Therefore, he said that while the Arab countries, such as Egypt, will lead the process, America needs "to have a kind of invisible hand" to achieve an outcome where Hamas can work with Fatah so that international demands can be met and the process can move forward.
At this point, there's been no indication that the Obama administration intends to drop the Quartet demands or have direct contacts with Hamas. An Israeli diplomatic official said that "there's no sign, not even a hint of change" on that policy. "I think we see eye to eye fully on that."
And Chairman of the US Senate's Committee on Foreign Relations John Kerry, on Thursday making the first visit to the Gaza Strip since Hamas took control in 2007, also insisted that US policy towards the Islamic organization it labels a terror group wouldn't change.
But that doesn't mean that other states and actors in the international community couldn't act as intermediaries, as Egypt has done in helping to negotiate a truce between Israel and Hamas.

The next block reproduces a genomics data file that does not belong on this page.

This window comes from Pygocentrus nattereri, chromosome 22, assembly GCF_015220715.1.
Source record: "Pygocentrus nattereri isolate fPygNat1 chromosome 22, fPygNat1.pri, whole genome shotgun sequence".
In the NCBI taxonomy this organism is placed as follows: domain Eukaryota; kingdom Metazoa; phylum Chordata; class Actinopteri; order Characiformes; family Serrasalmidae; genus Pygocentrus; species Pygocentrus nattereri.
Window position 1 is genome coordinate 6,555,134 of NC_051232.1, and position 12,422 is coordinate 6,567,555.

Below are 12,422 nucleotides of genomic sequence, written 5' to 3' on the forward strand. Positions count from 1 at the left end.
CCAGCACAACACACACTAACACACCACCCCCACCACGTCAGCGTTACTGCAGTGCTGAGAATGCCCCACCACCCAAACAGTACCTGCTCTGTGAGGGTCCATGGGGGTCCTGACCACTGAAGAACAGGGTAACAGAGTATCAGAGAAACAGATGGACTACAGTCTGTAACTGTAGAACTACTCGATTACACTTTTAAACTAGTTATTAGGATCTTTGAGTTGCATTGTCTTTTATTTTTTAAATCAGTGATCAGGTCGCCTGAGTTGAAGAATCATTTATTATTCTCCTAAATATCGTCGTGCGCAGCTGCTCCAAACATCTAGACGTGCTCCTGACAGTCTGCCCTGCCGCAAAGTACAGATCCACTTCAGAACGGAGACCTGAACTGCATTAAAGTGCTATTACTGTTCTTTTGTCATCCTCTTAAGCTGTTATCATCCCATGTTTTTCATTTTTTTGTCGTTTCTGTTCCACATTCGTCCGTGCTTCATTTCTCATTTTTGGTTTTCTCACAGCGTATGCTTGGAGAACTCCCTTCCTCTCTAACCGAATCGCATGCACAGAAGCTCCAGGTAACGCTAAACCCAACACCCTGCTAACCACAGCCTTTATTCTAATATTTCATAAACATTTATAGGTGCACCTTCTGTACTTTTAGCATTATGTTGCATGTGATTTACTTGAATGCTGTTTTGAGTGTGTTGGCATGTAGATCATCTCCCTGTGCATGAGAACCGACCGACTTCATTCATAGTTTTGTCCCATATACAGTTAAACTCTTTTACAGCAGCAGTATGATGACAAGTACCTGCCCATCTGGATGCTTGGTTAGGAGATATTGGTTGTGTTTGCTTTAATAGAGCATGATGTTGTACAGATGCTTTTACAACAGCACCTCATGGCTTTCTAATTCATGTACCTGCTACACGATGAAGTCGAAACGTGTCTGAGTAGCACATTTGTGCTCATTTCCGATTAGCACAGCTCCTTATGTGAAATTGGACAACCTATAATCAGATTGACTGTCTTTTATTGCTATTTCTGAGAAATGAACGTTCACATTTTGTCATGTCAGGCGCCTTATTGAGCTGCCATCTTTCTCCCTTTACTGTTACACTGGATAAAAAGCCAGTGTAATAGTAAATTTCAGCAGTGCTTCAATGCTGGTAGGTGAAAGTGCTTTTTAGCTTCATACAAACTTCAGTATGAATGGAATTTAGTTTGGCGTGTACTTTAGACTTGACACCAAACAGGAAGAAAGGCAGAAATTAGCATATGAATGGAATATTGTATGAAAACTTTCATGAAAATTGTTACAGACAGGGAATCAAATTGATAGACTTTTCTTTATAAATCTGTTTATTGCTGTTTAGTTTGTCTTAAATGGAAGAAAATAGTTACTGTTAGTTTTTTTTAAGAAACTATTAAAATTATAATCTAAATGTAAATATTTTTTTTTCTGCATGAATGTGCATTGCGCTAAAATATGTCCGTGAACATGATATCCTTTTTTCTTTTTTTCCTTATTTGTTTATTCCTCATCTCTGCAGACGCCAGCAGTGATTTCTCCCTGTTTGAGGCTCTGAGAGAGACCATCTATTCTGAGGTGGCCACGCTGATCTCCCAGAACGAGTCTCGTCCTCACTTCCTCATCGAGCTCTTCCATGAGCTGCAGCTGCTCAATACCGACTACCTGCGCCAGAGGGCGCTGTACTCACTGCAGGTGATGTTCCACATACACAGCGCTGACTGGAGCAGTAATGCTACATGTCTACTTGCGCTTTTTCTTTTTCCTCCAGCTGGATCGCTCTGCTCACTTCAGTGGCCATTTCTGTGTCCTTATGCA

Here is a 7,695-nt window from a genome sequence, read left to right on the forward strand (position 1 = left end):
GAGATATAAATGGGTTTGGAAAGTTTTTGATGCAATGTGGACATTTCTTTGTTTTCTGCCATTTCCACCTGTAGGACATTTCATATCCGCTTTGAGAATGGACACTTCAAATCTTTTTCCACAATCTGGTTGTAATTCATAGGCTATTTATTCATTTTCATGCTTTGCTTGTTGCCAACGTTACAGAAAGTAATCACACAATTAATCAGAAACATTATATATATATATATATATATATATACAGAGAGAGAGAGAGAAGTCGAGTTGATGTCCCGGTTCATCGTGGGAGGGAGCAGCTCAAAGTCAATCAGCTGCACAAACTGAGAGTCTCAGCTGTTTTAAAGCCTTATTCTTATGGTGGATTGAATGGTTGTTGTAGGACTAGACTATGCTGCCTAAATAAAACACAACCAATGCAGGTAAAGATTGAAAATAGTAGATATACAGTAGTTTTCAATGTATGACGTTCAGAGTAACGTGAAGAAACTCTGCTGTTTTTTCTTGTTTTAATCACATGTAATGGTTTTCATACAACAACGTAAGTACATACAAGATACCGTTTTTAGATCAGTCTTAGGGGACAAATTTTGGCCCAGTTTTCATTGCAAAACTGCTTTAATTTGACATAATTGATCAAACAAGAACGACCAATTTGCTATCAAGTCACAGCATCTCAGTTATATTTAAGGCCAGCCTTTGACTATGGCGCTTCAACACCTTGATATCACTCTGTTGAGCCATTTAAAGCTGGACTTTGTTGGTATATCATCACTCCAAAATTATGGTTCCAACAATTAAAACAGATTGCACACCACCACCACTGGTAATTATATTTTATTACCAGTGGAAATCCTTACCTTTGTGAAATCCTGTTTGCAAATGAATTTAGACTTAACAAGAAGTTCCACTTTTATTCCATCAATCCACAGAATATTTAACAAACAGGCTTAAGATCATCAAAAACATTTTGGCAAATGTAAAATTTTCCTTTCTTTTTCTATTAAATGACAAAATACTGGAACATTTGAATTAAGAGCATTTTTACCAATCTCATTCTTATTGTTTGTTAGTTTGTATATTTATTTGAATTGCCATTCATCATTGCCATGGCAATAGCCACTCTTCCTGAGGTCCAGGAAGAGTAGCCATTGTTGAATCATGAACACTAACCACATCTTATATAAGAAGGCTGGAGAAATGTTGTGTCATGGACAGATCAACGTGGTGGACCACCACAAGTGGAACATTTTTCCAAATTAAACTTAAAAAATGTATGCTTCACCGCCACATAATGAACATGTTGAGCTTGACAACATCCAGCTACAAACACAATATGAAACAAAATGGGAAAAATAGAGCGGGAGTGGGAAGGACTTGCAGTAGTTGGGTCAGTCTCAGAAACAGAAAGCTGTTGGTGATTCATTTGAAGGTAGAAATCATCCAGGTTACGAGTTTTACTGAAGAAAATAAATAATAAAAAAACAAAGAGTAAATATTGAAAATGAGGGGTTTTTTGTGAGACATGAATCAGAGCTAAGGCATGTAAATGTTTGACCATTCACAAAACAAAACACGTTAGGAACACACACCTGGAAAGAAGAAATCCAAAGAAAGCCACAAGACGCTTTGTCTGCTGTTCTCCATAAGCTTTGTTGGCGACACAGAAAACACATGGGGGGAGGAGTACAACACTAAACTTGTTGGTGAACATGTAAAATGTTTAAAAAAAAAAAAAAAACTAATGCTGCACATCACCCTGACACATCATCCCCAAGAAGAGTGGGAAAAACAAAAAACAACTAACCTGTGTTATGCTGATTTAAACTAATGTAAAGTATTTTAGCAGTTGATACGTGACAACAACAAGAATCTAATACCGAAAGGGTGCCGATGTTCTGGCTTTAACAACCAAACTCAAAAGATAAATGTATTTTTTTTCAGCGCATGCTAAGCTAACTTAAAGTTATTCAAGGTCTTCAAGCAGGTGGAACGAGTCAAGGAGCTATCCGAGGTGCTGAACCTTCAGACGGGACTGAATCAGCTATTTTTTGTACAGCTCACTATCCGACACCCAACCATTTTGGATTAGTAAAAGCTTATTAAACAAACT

The support that Mitchell expressed on the call for a national unity government was a starting point welcomed by Henry Siegman, director of the New York-based US Middle East Project, who supports including Hamas in Middle East talks.
The project's senior advisers and board members, who include former US national security advisors Zbigniew Brzezinski and Brent Scowcroft, represent a bi-partisan group of former high-ranking US foreign policy officials primarily from the "realist" school of thought.
They recently sent a letter to the Obama administration urging a change in policy which would include outreach to Hamas.
Siegman argued that negotiations aimed at moderating Hamas would be most effective if the Americans were directly involved, but said European and other international intermediaries could also work. "The important thing is that such initiatives would have to be supported by the administration," he said.
He added that the administration had indicated it would like to meet with the authors of the letter, which has not been made public, but no date has yet been set.